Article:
analog channel. There are cases where that makes sense. (Ch 2-6 and
above 52 are probably going to go awsy.)

/Chris, AA6SQ
Anonymous
October 10, 2004 1:01:04 PM

Archived from groups: alt.tv.tech.hdtv (More info?)

On Fri, 8 Oct 2004, Alex wrote:
> I'm wanting to jump into the world of HDTV, and tough I am familiar
> with the formats and such, I'm not at all familiar with equipment,
> options, or what lies ahead. My dad recently purchased a HDTV, and
> I'm helping him with his setup .. but now I'm thinking of making the
> leap myself.
>
> Here's a few questions --
> I live in Waco, Tx (about 90 miles from Dallas and Austin), and though
> Waco has several HDTV stations, I'd love to watch the ones from Dallas
> and Austin. Any possible way with a nice/large antenna to get these?
>
> I also have Time Warner cable, which does have the local channels and
> maybe a hand-full of cable channels in HD, but I'd probably for-go the
> cable costs and get them via antenna.
>
> Are there any satelite (not DirecTV or anything like that) solutions
> to get other HDTV channels without a monthly fee? I don't mind
> investing in an old-school satelite dish that picks-up stations in HD
> if possible.

PBS-HD is transmitted using MPEG2-DVB on the Ku band on satellite AMC3.

You should probably check into the rec.video.satellite.* newsgroups.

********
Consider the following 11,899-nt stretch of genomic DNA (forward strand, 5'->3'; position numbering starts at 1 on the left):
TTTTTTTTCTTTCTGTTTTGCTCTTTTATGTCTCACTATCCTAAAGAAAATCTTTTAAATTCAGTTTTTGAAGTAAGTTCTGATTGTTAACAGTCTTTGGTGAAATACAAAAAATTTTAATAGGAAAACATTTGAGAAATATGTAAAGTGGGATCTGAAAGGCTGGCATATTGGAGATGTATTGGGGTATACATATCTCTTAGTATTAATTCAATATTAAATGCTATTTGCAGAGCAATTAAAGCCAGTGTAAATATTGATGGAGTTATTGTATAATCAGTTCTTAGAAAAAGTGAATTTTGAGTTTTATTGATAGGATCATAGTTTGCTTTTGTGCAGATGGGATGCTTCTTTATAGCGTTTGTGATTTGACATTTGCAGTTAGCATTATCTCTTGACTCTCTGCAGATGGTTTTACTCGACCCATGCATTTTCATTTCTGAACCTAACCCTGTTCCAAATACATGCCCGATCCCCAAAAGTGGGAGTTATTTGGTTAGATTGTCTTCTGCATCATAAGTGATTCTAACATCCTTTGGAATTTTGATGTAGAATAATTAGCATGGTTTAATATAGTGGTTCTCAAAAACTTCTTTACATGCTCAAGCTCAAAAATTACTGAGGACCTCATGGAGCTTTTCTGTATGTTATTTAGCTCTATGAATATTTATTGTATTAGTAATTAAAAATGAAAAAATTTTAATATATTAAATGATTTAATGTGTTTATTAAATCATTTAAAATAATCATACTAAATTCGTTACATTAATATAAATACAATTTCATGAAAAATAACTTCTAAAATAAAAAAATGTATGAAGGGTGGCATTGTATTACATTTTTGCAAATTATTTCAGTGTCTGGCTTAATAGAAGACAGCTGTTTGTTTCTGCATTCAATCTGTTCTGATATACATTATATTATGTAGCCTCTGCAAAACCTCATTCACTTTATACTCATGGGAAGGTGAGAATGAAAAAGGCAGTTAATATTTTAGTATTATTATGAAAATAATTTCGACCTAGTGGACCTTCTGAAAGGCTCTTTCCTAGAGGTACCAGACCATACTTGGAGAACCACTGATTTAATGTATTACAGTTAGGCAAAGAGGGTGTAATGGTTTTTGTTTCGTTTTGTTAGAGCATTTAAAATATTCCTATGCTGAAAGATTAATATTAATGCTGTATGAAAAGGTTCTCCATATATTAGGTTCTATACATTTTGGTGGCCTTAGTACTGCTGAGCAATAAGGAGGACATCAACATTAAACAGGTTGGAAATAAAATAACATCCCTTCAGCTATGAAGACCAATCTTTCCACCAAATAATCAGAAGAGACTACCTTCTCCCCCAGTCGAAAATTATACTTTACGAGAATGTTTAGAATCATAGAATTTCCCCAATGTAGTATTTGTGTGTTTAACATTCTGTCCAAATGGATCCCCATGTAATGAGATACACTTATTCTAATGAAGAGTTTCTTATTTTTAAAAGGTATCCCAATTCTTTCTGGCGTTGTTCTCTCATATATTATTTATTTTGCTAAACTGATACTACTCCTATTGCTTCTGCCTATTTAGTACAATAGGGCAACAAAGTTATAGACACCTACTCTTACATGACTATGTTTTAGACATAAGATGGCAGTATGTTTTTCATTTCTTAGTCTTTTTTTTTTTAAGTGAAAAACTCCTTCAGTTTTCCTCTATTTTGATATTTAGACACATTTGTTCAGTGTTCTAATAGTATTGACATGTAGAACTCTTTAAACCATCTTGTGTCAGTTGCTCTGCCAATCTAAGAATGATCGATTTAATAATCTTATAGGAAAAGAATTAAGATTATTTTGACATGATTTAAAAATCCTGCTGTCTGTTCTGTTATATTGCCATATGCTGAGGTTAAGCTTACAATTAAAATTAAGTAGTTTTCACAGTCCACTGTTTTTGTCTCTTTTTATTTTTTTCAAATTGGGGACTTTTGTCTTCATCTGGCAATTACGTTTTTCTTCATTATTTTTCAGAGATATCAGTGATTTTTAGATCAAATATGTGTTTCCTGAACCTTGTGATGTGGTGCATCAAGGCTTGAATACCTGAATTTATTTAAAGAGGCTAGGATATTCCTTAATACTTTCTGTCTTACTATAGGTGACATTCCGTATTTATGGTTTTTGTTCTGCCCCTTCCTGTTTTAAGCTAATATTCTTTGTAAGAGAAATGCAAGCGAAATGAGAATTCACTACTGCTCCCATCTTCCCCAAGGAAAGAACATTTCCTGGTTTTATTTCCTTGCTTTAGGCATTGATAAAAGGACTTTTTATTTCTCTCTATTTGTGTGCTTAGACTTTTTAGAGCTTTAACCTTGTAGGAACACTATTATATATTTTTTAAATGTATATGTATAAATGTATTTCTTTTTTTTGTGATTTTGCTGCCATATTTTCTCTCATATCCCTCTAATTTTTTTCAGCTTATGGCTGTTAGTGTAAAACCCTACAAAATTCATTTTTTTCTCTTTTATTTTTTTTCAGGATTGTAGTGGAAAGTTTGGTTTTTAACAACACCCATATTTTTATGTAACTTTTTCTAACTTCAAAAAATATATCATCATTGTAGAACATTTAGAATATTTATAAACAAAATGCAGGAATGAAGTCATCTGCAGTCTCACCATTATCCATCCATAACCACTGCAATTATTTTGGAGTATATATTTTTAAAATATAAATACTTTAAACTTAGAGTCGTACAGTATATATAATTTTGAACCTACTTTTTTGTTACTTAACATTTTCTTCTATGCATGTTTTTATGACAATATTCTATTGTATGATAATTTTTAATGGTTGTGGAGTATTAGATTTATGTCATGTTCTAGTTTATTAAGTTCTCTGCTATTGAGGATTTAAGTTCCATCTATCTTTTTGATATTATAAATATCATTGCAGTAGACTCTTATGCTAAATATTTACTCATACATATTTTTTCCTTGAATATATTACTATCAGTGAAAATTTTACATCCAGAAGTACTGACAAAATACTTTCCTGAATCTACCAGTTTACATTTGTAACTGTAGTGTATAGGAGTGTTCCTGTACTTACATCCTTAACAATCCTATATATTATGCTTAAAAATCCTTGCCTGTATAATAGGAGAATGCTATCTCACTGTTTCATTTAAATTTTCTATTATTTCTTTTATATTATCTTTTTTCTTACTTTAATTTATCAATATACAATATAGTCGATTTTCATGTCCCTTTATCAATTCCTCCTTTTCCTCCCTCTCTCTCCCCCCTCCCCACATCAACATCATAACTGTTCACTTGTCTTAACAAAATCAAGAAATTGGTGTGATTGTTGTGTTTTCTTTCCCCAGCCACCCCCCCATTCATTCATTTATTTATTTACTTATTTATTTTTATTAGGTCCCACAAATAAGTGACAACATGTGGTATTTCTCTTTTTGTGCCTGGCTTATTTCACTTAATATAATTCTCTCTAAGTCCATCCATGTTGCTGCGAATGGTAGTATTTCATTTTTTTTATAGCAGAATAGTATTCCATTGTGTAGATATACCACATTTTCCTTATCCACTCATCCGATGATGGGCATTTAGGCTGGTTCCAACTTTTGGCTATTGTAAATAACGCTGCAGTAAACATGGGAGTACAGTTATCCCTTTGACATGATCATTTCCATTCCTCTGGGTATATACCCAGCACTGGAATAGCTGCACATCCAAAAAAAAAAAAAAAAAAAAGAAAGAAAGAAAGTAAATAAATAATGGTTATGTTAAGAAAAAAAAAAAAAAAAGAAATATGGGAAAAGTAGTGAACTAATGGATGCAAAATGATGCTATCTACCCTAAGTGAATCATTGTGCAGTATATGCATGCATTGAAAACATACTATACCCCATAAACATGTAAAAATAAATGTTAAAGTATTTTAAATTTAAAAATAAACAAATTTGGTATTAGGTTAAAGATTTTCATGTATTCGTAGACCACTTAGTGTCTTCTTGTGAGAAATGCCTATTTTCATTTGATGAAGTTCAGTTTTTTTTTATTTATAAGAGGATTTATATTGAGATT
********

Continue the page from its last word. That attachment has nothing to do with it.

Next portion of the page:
Anonymous
October 10, 2004 3:36:39 PM

Archived from groups: alt.tv.tech.hdtv (More info?)

Check out my HDTV Buyers FAQ. I like to think it's a good stating
point. This newsgroup is a great place to get specific answers.

http://hdtv.0catch.com

-Jeremy


samalex@gmail.com (Alex) wrote in message news:<b8d0e42e.0410080817.7baf3ba7@posting.google.com>...
> Hi all,
>
> I'm wanting to jump into the world of HDTV, and tough I am familiar
> with the formats and such, I'm not at all familiar with equipment,
> options, or what lies ahead. My dad recently purchased a HDTV, and
> I'm helping him with his setup .. but now I'm thinking of making the
> leap myself.
>
> Here's a few questions --
> I live in Waco, Tx (about 90 miles from Dallas and Austin), and though
> Waco has several HDTV stations, I'd love to watch the ones from Dallas
> and Austin. Any possible way with a nice/large antenna to get these?